Friday, March 16, 2012

Ithaca Lawyer Tells A Tale of Two Conditionals

You are arrested for a DWI, if you took a breath or a blood test or refused testing then you will be facing a driver's license suspension.

The NYS DMV DWI conditional licenses are most definitely a confusing matter.

The laws, the statutes, the integration or lack thereof between the Courts and the DMV, and lastly the practical application make it a mess to understand.


Basically it works like this:

You are driving in New York State with a FULL license or Privilege (if you don't possess a NYS driver's license you still have a privilege to drive here). For those out of staters, instead of taking your license physically the Court will merely suspend your privilege to drive in NYS. It all goes into the computer.

It all begins here: You are arrested for a Common Law DWI (at roadside), VTL 1192(3)  AND

If you have a BAC (blood alcohol concentration) of .08 or more based upon a blood or breathalyzer test then,

Your FULL license or Privilege is suspended at COURT arraignment (the initial/first appearance).

NOTE: if you have less than a BAC of .08 or they don't have a blood test then they should not suspend. Judges do have a catch all exception to suspend under NYS Vehicle Traffic Law section 510, but is is rarely used and only for those that are dangerous or reckless.


You may be entitled (can apply for) a HARDSHIP PRIVILEGE (this is not a Conditional license). People including Judges and attorneys call this a conditional license (it is NOT). Legally the hardship application by law must be within 3 days of the suspension but upstate it generally happens at the initial appearance.

It is strictly construed for 3 things:

TO and FROM privileges to drive to and from a job
TO and FROM privileges to drive to and from school
TO and FROM privileges to drive to and from medical care

NADA MAS (nothing more)!!!

NOTE: Some judges want more proof than others, ie. specific dates, times, pay stubs, school schedules. Other judges give open (no specifics to and from a place) privileges. I have represented the gamut of people in 9 different counties, from farmers to contractors, and the diversity of driving allowance most definitely varies from place to place.

THEN AFTER 30 days from the arraignment (the initial appearance) then you can go to the DMV,

- AND APPLY FOR A PCCL (pre-conviction conditional license), this is where the first of TWO conditional licenses begin:

IT allows the following types of driving:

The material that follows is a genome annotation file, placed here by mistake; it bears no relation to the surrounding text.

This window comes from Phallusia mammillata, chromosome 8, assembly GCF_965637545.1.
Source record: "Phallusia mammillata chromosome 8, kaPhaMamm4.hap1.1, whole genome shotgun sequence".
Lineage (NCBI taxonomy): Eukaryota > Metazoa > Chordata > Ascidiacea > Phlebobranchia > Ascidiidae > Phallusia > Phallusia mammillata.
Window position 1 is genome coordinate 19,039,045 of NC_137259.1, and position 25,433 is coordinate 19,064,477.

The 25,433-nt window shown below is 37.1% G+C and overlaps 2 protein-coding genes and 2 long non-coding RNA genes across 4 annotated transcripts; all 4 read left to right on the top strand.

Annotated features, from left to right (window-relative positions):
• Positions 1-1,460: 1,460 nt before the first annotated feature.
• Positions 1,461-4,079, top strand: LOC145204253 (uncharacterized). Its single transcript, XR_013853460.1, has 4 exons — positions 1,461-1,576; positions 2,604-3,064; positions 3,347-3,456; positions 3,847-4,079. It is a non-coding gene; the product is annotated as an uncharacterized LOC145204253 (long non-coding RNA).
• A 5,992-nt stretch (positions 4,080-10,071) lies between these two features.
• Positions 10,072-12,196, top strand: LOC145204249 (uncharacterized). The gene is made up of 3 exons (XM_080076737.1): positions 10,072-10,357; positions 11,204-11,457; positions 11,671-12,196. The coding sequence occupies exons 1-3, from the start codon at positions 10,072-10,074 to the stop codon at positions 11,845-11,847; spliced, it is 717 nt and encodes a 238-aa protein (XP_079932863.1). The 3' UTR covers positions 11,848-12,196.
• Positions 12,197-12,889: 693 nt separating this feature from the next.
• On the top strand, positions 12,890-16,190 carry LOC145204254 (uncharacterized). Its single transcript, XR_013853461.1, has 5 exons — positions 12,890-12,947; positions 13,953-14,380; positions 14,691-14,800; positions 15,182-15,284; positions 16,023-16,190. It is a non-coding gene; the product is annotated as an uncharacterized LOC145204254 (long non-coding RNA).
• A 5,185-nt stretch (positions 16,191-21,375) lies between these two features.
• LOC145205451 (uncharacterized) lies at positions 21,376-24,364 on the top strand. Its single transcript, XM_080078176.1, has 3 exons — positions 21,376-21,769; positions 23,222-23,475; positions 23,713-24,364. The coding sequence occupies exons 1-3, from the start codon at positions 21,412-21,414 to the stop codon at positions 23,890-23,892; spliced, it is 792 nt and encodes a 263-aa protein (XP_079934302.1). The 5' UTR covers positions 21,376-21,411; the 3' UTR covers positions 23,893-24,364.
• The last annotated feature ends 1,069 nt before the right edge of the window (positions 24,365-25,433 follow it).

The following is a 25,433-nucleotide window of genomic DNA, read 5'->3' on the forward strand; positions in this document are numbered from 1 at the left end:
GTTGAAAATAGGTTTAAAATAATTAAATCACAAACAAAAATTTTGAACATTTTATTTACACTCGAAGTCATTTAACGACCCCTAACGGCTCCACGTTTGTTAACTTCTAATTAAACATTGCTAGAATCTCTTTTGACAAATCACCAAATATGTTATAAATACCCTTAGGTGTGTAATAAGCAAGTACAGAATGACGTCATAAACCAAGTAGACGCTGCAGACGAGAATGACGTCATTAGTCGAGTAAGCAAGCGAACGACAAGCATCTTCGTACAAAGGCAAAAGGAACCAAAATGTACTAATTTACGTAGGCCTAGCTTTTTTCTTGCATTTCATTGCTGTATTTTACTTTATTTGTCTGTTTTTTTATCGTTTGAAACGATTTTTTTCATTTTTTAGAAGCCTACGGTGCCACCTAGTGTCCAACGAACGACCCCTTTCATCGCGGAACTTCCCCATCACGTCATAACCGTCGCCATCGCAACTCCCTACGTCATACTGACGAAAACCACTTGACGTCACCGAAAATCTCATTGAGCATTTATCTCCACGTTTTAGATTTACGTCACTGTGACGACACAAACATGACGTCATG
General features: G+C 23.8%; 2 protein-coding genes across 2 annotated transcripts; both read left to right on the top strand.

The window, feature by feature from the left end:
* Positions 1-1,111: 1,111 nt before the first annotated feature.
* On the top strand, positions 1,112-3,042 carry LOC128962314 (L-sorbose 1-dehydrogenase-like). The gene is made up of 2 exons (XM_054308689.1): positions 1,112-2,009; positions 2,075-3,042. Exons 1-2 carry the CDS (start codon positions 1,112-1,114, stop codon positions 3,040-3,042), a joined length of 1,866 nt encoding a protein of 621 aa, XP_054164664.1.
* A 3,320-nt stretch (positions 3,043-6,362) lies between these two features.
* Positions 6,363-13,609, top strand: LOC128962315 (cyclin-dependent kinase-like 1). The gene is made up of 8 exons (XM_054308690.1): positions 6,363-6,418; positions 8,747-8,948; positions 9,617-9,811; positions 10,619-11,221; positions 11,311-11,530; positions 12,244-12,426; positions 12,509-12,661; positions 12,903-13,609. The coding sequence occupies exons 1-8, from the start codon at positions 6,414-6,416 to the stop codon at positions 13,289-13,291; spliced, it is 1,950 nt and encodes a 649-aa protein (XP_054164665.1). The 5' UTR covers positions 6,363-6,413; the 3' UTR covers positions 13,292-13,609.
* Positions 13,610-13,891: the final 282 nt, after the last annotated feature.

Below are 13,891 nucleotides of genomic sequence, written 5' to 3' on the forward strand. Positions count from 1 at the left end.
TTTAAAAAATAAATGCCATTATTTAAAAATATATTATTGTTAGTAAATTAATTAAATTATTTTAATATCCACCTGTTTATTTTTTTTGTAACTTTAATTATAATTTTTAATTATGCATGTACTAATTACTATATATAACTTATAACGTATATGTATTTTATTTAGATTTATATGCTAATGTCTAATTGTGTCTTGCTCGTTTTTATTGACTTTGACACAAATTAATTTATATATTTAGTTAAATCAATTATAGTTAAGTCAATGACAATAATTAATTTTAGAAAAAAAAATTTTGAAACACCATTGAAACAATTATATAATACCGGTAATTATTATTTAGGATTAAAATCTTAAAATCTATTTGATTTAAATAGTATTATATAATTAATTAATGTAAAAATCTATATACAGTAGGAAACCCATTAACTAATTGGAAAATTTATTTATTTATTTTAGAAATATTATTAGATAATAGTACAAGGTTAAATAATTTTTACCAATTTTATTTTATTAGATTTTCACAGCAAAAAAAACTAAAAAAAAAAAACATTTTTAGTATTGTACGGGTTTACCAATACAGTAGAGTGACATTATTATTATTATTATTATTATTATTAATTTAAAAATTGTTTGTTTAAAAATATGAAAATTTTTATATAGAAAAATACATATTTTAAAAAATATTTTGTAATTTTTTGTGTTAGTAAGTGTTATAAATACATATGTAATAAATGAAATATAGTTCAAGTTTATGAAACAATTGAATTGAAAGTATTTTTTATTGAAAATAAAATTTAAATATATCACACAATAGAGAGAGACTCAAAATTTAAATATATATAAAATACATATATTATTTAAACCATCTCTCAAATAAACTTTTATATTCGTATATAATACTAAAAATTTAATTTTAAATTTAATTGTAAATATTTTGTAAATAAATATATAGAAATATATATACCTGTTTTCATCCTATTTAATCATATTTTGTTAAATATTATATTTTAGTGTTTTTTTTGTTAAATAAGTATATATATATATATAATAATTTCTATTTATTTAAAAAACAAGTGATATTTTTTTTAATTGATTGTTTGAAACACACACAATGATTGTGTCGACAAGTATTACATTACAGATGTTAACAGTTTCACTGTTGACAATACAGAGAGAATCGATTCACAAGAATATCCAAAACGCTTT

SCOPE and/or Course of employment privileges to drive FOR work
TO and FROM privileges to drive to and from school
TO and FROM privileges to drive to Court and proceedings
TO and FROM privileges to drive to treatment, evaluations, and rehabilitation
TO and FROM privileges to drive to during a pre-selected three hour window per week

After Sentencing on the final charges (plea of guilty or a finding of guilt after trial)

Your attorney will likely request a 20 day STAY of the suspension period to begin. This allows the paperwork to process through Albany (main DMV), and trickle down to the local branches. You will at this point have back FULL license privileges for 20 days. The Court will issue the suspension paperwork which states when the suspension is to begin. They should date this 20 days from the final Court date to be effective.


You should (but don't count on it) get a letter from the NYS DMV after about 2 weeks (from sentencing) stating, "you are now eligible for a conditional license and to take the DDP (drinking driver program)."

AND YOU CAN THEN APPLY FOR A PRCL (post-revocation conditional license), this is the second of TWO conditional licenses. Called the PRCL because it comes after your license has been revoked by the Court (DWIs get revocations of licenses, DWAIs get suspensions of licenses).

Is there a difference between the PCCL and the PRCL?

Only that they are set and designed for two different time periods. In terms of privileges they are exactly the same.

Most confusion comes between hardship privileges, and conditionals.

Can you just keep and use your hardship privilege until the end of your case (matter)?

Yes you can but I think it is better to change it over for a number of reasons:

1. if you violate the hardship (go off the grid), ie. wind up at a bar in Rochester instead of work, then that is an
Aggravated Unlicensed Operation (a crime). If you violate the conditional license, it is merely a traffic offense, not a crime.

2. the conditional will give you vastly greater driving privileges, and more importantly if you are pulled over law enforcement views the conditional license differently than the hardship privilege.

Lastly, please remember that when you finally get your license back it is a PROBATIONARY license for six months, it is as if you just got a brand new license and your 17 again. IF you violate (speed, careless, etc.) then it will be taken away. Drive like a Saint because being upstate without a license can make for a long winter.

see my video, the two conditional licenses here:

Law Offices of Lawrence Newman
504 North Aurora Street
Ithaca, NY 14850